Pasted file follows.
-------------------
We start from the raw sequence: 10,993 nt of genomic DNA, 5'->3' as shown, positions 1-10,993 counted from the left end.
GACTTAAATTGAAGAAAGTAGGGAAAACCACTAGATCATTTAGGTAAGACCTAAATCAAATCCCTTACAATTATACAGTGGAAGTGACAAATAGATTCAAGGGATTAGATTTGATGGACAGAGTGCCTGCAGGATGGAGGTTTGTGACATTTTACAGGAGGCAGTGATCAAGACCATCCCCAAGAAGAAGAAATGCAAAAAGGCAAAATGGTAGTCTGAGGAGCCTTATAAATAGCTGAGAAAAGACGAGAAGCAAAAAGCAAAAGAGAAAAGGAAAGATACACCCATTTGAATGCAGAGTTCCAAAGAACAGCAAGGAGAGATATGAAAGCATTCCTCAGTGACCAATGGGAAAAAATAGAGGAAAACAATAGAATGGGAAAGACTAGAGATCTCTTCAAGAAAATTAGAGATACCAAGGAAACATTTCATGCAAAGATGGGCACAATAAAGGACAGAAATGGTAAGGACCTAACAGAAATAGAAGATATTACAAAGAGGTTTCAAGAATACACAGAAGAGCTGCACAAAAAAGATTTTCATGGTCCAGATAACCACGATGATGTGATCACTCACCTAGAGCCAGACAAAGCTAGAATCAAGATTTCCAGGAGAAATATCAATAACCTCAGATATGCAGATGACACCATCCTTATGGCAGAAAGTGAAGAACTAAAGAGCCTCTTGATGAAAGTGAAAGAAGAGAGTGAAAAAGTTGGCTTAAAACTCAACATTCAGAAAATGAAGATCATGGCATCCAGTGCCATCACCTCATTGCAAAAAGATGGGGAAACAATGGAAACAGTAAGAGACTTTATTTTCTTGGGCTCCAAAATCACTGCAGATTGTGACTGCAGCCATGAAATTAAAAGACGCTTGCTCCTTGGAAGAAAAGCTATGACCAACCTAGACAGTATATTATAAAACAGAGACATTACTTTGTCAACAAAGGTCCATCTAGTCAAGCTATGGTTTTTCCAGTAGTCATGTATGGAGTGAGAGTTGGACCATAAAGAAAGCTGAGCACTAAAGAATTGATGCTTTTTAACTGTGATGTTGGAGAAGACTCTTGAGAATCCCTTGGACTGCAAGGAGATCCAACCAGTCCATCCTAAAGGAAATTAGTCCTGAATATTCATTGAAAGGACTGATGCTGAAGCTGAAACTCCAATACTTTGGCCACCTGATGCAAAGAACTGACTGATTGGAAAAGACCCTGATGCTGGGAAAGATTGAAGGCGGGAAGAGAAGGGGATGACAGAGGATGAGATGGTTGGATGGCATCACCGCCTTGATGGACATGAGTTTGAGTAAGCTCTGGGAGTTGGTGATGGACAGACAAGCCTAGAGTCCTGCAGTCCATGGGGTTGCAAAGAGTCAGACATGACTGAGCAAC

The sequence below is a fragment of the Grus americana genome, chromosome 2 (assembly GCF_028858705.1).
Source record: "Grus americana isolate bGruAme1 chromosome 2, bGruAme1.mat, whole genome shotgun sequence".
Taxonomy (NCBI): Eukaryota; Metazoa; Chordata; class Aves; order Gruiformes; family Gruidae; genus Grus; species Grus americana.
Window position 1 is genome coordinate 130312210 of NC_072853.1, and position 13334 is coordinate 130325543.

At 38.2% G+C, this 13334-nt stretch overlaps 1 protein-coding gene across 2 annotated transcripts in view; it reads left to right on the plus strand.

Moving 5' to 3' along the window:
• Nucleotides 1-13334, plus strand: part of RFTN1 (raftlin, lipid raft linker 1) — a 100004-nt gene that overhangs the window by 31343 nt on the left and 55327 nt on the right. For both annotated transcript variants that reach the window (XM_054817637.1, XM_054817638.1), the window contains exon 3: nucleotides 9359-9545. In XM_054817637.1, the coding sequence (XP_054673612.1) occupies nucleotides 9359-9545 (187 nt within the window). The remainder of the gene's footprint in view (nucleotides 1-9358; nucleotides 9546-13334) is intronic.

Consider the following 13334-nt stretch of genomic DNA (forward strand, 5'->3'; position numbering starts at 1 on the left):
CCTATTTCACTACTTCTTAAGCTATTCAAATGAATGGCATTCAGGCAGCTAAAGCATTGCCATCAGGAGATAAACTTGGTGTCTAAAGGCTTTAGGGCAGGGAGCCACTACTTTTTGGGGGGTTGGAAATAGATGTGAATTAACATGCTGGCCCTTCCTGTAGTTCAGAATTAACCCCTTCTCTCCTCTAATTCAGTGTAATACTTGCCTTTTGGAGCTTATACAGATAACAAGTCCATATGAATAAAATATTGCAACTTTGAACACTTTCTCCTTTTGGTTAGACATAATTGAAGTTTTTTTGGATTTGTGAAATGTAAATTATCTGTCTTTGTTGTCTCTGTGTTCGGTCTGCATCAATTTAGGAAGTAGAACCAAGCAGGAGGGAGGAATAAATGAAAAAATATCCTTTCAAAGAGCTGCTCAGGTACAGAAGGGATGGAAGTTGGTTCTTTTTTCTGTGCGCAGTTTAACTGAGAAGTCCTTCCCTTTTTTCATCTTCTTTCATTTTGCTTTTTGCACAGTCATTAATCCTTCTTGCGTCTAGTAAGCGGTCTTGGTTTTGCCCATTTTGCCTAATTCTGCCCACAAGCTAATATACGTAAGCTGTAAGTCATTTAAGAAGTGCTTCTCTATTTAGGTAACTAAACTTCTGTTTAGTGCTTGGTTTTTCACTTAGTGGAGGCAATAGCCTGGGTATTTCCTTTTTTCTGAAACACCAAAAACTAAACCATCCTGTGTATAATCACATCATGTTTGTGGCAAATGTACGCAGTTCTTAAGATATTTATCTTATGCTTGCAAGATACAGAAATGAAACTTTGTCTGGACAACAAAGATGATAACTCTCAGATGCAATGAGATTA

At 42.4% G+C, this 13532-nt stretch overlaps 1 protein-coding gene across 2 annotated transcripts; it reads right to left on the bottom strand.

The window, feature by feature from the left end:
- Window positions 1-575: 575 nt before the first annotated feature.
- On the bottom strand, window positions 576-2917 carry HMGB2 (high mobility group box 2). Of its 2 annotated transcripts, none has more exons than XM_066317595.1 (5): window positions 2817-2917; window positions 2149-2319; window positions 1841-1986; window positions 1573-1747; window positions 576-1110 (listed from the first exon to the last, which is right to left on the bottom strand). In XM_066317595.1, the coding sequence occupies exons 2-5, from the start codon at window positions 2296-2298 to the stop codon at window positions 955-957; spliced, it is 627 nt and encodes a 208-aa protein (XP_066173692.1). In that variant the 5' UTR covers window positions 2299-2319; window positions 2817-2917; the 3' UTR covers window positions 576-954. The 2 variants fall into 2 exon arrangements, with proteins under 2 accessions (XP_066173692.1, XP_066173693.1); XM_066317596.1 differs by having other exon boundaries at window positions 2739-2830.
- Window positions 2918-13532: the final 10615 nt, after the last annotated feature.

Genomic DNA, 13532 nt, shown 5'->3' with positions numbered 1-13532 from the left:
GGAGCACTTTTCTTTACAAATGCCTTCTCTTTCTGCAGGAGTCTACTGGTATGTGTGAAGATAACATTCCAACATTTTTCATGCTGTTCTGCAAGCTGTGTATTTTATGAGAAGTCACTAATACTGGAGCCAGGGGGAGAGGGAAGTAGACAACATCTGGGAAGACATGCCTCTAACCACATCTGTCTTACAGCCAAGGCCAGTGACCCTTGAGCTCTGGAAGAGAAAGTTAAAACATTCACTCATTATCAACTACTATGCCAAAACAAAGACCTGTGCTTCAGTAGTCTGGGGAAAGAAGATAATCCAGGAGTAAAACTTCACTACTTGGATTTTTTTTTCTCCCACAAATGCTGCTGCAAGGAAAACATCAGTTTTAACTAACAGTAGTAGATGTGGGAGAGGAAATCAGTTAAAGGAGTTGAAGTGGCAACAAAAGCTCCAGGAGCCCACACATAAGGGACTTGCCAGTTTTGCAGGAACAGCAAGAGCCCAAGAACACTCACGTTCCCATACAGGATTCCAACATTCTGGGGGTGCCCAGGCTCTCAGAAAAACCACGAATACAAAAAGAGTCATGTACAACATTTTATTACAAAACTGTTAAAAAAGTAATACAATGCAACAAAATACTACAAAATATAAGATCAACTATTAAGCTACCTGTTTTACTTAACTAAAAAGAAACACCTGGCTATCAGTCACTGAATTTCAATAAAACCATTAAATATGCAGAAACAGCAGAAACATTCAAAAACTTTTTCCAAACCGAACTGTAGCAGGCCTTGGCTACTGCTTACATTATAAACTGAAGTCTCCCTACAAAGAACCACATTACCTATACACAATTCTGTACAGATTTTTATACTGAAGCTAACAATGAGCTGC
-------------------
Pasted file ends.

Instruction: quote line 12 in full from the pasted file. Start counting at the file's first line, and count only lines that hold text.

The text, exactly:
At 42.4% G+C, this 13532-nt stretch overlaps 1 protein-coding gene across 2 annotated transcripts; it reads right to left on the bottom strand.